It’s ingrained in our cultural heritage, plastered over our inflight safety videos and filtered through our classic Aussie poetry: “We are a sunburnt country, a land of sweeping plains, of ragged mountain ranges, of droughts and flooding rains”. Dorothea Mackellar was right; we live in a land of pretty contrasting extremes. Our big red centre is infamous, as are our lush and verdant coasts – and thanks to a new ecological map, we can now see just how the country is split.
What you’re looking at here is a map that documents both ephemeral and permanent water streams across the country. Those blue veins there? Those are rivers, streams and lakes, mapped out using a digital geographic mapping system called QGIS from the Geoscience Australia GEODATA TOPO 250K vector datasets, so you know it’s pretty legit.
There’s over 1.3 million streams depicted on the map, with each shaded a different colour depending on two factors: hierarchy (whether they’re major or minor streams) and ephemerality (whether they’re consistently running or not). Many of the lighter coloured streams are highly ephemeral, meaning they might only flow every few years or even once every decade.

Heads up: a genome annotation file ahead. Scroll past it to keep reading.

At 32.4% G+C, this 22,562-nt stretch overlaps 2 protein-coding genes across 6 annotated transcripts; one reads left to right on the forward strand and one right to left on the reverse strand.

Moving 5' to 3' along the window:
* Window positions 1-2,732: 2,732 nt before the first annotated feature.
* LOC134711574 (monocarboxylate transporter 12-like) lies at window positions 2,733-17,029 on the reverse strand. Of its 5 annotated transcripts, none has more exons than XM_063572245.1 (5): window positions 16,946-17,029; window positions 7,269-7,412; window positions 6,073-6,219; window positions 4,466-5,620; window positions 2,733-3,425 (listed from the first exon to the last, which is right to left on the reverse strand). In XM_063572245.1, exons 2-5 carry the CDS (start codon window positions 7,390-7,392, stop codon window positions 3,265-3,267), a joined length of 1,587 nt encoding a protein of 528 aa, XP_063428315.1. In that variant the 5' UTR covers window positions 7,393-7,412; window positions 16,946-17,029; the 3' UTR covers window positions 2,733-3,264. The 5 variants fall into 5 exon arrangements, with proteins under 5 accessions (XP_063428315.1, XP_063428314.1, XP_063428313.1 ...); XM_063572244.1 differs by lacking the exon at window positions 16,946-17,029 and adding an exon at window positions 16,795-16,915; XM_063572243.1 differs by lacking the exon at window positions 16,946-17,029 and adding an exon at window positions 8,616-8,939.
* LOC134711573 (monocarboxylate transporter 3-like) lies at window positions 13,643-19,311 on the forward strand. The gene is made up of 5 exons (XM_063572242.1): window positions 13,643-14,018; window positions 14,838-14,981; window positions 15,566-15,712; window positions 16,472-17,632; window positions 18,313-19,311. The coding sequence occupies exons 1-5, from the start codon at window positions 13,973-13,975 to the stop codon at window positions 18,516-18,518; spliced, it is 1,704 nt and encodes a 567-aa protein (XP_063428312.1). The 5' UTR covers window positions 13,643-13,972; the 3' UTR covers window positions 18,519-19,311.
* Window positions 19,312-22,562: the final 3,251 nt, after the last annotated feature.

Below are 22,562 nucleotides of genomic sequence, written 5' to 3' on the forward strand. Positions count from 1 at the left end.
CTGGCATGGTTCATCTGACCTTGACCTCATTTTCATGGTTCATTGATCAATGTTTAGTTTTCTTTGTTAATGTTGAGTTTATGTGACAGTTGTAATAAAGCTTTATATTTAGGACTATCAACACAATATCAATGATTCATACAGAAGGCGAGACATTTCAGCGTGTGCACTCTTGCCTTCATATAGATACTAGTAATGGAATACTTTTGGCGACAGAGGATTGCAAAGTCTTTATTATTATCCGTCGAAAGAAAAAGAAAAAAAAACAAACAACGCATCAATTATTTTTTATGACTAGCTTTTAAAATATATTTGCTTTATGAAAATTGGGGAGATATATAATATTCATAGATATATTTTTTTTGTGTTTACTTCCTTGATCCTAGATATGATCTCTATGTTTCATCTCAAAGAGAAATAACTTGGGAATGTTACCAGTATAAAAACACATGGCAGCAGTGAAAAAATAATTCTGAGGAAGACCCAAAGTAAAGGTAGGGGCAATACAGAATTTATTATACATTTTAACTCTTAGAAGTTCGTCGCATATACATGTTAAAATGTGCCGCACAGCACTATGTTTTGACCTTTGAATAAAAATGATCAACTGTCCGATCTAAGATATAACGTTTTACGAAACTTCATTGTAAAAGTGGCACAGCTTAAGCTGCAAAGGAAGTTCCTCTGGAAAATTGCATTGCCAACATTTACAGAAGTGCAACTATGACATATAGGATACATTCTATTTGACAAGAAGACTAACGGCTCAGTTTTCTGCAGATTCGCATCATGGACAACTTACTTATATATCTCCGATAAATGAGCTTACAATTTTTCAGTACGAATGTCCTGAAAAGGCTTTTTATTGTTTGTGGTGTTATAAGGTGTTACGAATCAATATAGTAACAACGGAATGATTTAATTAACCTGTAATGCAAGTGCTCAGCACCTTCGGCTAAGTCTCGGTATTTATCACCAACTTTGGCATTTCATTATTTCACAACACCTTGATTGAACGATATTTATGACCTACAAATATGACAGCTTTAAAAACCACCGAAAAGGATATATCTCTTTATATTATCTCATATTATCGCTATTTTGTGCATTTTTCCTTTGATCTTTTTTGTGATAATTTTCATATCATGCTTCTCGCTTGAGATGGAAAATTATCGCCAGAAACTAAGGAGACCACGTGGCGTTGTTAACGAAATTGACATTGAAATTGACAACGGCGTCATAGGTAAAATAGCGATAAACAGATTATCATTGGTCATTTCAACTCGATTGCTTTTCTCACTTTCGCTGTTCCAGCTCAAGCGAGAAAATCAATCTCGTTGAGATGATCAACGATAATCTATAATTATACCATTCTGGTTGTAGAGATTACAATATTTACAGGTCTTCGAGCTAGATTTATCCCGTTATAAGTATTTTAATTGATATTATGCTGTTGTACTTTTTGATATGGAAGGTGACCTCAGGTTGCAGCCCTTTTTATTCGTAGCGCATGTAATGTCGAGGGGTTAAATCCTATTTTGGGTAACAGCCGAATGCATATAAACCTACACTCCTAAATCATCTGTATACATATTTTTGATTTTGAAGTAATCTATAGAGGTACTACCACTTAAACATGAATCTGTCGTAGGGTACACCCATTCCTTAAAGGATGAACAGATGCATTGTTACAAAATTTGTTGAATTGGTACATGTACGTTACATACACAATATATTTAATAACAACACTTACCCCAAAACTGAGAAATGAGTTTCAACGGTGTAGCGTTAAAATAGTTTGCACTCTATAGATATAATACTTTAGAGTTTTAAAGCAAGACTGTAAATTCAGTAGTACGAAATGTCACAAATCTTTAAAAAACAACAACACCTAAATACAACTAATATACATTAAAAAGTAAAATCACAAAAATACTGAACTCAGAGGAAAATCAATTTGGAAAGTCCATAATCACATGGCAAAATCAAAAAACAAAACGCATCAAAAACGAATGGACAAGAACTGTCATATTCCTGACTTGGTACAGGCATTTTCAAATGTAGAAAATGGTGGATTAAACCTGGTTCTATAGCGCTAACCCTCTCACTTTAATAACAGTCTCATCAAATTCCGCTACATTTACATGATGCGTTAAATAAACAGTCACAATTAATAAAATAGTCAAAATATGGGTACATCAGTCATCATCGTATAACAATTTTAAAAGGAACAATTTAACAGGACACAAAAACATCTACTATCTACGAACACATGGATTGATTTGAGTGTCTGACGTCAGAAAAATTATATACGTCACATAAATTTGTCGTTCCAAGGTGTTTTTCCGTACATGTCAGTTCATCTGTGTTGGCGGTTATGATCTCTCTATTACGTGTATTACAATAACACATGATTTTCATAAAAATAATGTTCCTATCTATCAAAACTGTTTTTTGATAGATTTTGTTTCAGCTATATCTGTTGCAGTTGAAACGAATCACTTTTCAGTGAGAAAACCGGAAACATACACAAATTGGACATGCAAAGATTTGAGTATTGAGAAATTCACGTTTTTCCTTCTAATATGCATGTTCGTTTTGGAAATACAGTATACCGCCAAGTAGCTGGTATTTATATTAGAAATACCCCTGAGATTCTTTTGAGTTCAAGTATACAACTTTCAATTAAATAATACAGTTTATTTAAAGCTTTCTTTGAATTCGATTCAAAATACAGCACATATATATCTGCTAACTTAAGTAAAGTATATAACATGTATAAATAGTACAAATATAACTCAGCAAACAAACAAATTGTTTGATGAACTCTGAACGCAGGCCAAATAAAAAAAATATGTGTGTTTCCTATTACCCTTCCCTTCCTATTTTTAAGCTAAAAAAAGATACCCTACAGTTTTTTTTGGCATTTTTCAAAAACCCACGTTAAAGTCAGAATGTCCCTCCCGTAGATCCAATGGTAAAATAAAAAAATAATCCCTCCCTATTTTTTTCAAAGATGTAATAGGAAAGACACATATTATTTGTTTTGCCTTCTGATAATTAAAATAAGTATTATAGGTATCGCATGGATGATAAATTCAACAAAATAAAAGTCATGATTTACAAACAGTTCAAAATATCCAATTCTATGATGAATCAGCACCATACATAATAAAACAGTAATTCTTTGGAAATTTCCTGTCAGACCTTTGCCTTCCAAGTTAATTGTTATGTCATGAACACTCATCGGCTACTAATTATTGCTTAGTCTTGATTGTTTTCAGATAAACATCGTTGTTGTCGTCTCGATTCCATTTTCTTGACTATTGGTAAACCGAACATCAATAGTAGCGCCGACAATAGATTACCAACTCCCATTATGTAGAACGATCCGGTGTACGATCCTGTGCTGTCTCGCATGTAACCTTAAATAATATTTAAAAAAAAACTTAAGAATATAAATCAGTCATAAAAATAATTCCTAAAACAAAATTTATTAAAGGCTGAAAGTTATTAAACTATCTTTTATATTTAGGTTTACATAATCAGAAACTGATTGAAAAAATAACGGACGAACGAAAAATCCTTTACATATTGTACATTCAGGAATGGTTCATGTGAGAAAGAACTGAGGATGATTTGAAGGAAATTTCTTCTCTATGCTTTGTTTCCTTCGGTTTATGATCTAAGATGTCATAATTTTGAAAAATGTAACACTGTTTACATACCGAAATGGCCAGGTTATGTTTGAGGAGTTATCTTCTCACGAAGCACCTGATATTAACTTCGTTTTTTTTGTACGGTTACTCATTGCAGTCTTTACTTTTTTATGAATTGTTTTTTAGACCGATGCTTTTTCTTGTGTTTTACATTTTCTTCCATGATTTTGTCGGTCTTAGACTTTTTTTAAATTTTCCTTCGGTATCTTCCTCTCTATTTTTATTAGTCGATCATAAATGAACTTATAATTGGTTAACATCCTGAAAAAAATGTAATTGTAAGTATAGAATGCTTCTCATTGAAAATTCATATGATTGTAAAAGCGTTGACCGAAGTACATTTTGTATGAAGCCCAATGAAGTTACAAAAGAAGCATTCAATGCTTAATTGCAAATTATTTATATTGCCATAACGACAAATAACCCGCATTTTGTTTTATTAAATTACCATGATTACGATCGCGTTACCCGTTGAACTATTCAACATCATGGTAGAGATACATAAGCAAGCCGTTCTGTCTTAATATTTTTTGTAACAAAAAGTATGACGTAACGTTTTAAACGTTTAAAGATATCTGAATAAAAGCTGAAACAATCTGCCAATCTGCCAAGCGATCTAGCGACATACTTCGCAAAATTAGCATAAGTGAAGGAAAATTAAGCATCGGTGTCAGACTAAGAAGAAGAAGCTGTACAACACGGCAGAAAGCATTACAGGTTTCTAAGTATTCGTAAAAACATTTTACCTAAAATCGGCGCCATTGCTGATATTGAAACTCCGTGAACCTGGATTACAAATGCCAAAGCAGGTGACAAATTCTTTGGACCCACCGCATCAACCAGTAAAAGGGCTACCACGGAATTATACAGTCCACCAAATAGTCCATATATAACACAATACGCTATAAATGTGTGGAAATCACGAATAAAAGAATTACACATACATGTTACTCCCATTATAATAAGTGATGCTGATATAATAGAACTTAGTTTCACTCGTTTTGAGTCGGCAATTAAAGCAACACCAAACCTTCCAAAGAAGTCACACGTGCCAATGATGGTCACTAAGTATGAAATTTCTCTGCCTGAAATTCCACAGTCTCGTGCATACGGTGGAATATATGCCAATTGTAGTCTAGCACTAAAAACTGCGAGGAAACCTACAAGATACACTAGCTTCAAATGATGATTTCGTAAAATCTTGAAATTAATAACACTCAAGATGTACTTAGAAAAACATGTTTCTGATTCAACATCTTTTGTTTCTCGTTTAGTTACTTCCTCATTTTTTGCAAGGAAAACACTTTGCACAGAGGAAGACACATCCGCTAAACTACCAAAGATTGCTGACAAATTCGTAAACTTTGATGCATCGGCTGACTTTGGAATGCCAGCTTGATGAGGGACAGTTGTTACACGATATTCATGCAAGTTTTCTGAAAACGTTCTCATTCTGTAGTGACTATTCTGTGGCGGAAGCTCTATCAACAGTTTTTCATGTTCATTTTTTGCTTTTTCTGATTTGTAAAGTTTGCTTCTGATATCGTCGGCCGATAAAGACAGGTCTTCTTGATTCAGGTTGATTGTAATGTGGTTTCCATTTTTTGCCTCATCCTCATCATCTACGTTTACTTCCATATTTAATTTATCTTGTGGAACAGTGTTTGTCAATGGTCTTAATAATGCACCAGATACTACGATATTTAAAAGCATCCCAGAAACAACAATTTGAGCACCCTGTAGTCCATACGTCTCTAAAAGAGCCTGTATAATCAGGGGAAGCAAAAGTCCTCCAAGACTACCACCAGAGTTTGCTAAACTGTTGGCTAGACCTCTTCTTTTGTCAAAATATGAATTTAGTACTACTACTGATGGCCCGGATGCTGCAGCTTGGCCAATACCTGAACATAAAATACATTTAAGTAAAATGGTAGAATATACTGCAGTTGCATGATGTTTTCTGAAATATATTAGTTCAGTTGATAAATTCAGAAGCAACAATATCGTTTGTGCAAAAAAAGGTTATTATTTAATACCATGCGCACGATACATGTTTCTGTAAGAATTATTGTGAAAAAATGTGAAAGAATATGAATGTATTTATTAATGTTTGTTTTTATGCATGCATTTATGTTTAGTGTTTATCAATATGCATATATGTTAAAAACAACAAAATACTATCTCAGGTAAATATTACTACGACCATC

When you look a little closer, it gets even more interesting.
Way to show off, Queensland! As you can see from the zoom, QLD’s North-west water streams are some of the most detailed and ubiquitous in the country. While in contrast…
Goldfields-Esperance in Western Australia’s central south is spotty, sparse and weaves a completely different water narrative. If you’re keen to dig a little deeper, you can purchase your own map on Etsy now too. Very cool.